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Hoarding A Growing Concern For Central Texas Firefighters
Central Texas firefighters tell KEYE TV they're battling a new fire risk more frequently. It’s known as hoarding, a psychological condition where people accumulate or are unable to discard possessions.
Firefighters told us hoarding fires are tougher to fight and far deadlier than residential fires. They described homes packed with stuff from the floor to the ceiling in every room. Firefighters said when battling a hoarder fire, it's often easier to cut a big hole in an outside wall, rather than risk firefighters lives in the labyrinth of junk inside.
The Kyle Fire Department even wants to start a hoarding task force in Central Texas because it's so dangerous.
“I feel like this disorder completely robbed me of my thirties,” said Judi, who was brought to tears while talking about compulsive hoarding.
The behavior is showcased on several cable networks like A&E's hoarders, or TLC’s Hoarding: Buried Alive.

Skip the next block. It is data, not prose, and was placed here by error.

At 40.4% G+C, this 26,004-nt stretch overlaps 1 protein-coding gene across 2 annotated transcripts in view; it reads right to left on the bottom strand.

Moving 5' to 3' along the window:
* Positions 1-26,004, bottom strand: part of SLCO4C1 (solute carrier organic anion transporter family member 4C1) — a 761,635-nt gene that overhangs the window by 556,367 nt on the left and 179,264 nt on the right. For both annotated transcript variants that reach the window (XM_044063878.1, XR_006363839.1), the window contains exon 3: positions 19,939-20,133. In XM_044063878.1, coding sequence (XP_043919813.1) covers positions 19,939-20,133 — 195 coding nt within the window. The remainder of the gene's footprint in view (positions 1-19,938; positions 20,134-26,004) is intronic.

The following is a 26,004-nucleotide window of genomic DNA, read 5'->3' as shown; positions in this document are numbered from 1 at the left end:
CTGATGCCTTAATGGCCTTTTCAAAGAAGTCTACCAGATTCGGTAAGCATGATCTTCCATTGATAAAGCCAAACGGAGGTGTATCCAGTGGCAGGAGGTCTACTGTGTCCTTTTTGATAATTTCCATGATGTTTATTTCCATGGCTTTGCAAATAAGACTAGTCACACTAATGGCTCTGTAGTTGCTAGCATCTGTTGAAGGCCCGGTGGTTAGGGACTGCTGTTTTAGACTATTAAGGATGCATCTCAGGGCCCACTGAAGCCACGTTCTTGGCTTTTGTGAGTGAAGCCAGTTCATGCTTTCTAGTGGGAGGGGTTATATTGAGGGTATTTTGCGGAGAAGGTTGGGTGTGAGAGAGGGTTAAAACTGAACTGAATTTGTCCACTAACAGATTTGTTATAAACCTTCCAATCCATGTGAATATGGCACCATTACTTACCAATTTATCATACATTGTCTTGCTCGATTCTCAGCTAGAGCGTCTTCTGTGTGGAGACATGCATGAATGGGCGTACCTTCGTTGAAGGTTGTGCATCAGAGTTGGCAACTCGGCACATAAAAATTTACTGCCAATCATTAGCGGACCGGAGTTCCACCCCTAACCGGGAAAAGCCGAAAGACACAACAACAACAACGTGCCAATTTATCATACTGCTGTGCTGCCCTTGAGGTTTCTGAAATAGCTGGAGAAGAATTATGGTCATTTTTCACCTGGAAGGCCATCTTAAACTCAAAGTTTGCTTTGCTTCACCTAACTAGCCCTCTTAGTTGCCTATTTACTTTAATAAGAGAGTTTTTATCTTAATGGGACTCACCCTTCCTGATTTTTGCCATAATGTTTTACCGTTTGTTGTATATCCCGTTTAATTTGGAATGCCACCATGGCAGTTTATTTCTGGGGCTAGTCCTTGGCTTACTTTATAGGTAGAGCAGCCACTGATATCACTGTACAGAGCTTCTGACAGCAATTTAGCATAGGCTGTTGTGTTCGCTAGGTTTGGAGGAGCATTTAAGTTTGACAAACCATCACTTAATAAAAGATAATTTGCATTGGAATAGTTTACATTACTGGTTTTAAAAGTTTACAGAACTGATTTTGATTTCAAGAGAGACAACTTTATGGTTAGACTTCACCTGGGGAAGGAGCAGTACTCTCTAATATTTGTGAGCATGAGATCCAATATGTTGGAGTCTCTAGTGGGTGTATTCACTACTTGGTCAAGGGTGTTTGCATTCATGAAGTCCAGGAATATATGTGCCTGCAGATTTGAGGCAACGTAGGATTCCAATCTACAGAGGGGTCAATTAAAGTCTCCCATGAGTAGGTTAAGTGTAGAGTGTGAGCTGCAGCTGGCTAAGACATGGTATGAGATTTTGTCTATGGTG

Judi said she has struggled with the disorder since she was a teen and still does today.
“Sometimes I can get things to be socially acceptable and then I backslide again,” she explained. “It's extremely, extremely difficult. It's heartbreaking.”
Heartbreaking and potentially dangerous.
“We do not as a community take hoarding seriously,” said Deputy Fire Chief Rick Beaman with the Kyle Fire Department. “It's a huge danger, it increases the fire load tremendously. If you have stuff piled floor to ceiling already, you just have a cave in situation that's going to be a nightmare.”
Deputy Chief Beaman is hoping to start a task force so firefighters can be more prepared when entering a hoarder’s house. Beaman said not only is it dangerous for firefighters, it also decreases the chance of rescue for anyone trapped inside.
“You just start digging,” he said. “You just got to dig it out and move it somewhere. It's just a bad situation to be.”
“I’m sure one or more of my apartments in the past were fire hazards,” Judi said.
She, along with Beaman said it's important not to judge hoarders, but to help them. “I’m desperate, desperate to recover from this,” Judi said. “I want my life back.”
Judi told us she's improving every day with help from a variety of professionals. She also started a support group to help others like her, who want to get better and who want to stay safe.
The group meets every Tuesday at 7p.m. at Red River Church.
By Katherine Stolp